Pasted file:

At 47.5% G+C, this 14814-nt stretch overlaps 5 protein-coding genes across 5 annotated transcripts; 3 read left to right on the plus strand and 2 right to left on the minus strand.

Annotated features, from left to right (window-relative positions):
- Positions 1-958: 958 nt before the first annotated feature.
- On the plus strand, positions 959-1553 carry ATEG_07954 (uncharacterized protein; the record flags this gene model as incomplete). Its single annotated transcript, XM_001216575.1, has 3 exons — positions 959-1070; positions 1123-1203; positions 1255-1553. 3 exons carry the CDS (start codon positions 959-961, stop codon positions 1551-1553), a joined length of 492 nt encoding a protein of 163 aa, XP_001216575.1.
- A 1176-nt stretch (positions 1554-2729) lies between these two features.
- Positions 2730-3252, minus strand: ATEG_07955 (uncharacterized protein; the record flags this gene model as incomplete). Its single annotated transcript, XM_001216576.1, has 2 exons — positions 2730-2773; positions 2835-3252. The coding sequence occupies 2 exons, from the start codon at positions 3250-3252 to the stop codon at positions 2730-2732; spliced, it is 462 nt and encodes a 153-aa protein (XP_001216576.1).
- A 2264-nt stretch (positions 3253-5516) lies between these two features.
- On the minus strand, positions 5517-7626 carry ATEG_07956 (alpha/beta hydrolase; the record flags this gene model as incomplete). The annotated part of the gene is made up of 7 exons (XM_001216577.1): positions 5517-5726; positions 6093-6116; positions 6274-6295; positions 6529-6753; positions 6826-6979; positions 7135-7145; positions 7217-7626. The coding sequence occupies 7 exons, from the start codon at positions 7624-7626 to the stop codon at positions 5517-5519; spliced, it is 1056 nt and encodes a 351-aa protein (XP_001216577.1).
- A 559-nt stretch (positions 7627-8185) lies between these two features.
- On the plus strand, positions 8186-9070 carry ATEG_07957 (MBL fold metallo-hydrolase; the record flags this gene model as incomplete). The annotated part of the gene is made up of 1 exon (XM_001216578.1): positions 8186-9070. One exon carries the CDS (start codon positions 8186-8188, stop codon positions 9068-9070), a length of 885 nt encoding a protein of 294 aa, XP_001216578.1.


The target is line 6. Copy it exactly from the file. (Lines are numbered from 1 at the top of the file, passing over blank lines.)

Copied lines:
- Positions 2730-3252, minus strand: ATEG_07955 (uncharacterized protein; the record flags this gene model as incomplete). Its single annotated transcript, XM_001216576.1, has 2 exons — positions 2730-2773; positions 2835-3252. The coding sequence occupies 2 exons, from the start codon at positions 3250-3252 to the stop codon at positions 2730-2732; spliced, it is 462 nt and encodes a 153-aa protein (XP_001216576.1).